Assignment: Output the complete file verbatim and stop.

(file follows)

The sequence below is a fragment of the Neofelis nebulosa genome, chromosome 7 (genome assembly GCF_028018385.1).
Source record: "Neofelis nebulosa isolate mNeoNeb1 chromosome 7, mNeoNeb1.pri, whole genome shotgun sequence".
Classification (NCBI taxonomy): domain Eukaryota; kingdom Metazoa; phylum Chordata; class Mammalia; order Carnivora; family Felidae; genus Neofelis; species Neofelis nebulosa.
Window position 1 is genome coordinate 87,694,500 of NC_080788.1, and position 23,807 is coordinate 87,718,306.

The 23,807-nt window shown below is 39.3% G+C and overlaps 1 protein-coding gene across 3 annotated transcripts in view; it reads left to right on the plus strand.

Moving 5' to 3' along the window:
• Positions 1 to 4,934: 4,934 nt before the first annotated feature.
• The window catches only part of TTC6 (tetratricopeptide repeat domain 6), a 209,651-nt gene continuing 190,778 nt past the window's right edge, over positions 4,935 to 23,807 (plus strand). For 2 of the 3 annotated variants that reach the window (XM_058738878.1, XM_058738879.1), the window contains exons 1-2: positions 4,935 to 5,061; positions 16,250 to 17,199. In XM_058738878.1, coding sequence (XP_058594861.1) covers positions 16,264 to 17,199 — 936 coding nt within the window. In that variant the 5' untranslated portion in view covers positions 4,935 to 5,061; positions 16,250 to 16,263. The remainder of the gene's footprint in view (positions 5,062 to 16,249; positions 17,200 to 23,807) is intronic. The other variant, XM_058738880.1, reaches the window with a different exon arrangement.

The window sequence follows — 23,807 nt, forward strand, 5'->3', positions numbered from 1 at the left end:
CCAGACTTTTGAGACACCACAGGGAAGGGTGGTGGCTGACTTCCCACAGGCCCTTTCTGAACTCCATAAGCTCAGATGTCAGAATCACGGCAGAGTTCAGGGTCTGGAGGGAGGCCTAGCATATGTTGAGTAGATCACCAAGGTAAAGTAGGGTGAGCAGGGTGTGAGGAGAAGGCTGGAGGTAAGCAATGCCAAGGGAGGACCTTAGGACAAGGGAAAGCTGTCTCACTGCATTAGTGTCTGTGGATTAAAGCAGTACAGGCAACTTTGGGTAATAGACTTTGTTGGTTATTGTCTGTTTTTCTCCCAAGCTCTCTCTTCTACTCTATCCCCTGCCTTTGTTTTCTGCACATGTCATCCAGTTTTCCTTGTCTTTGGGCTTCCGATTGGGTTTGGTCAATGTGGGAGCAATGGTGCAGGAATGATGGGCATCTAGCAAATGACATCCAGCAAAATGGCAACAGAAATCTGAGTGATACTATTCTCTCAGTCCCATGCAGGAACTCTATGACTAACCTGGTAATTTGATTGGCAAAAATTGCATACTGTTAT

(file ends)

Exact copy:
The sequence below is a fragment of the Neofelis nebulosa genome, chromosome 7 (genome assembly GCF_028018385.1).
Source record: "Neofelis nebulosa isolate mNeoNeb1 chromosome 7, mNeoNeb1.pri, whole genome shotgun sequence".
Classification (NCBI taxonomy): domain Eukaryota; kingdom Metazoa; phylum Chordata; class Mammalia; order Carnivora; family Felidae; genus Neofelis; species Neofelis nebulosa.
Window position 1 is genome coordinate 87,694,500 of NC_080788.1, and position 23,807 is coordinate 87,718,306.

The 23,807-nt window shown below is 39.3% G+C and overlaps 1 protein-coding gene across 3 annotated transcripts in view; it reads left to right on the plus strand.

Moving 5' to 3' along the window:
• Positions 1 to 4,934: 4,934 nt before the first annotated feature.
• The window catches only part of TTC6 (tetratricopeptide repeat domain 6), a 209,651-nt gene continuing 190,778 nt past the window's right edge, over positions 4,935 to 23,807 (plus strand). For 2 of the 3 annotated variants that reach the window (XM_058738878.1, XM_058738879.1), the window contains exons 1-2: positions 4,935 to 5,061; positions 16,250 to 17,199. In XM_058738878.1, coding sequence (XP_058594861.1) covers positions 16,264 to 17,199 — 936 coding nt within the window. In that variant the 5' untranslated portion in view covers positions 4,935 to 5,061; positions 16,250 to 16,263. The remainder of the gene's footprint in view (positions 5,062 to 16,249; positions 17,200 to 23,807) is intronic. The other variant, XM_058738880.1, reaches the window with a different exon arrangement.

The window sequence follows — 23,807 nt, forward strand, 5'->3', positions numbered from 1 at the left end:
CCAGACTTTTGAGACACCACAGGGAAGGGTGGTGGCTGACTTCCCACAGGCCCTTTCTGAACTCCATAAGCTCAGATGTCAGAATCACGGCAGAGTTCAGGGTCTGGAGGGAGGCCTAGCATATGTTGAGTAGATCACCAAGGTAAAGTAGGGTGAGCAGGGTGTGAGGAGAAGGCTGGAGGTAAGCAATGCCAAGGGAGGACCTTAGGACAAGGGAAAGCTGTCTCACTGCATTAGTGTCTGTGGATTAAAGCAGTACAGGCAACTTTGGGTAATAGACTTTGTTGGTTATTGTCTGTTTTTCTCCCAAGCTCTCTCTTCTACTCTATCCCCTGCCTTTGTTTTCTGCACATGTCATCCAGTTTTCCTTGTCTTTGGGCTTCCGATTGGGTTTGGTCAATGTGGGAGCAATGGTGCAGGAATGATGGGCATCTAGCAAATGACATCCAGCAAAATGGCAACAGAAATCTGAGTGATACTATTCTCTCAGTCCCATGCAGGAACTCTATGACTAACCTGGTAATTTGATTGGCAAAAATTGCATACTGTTAT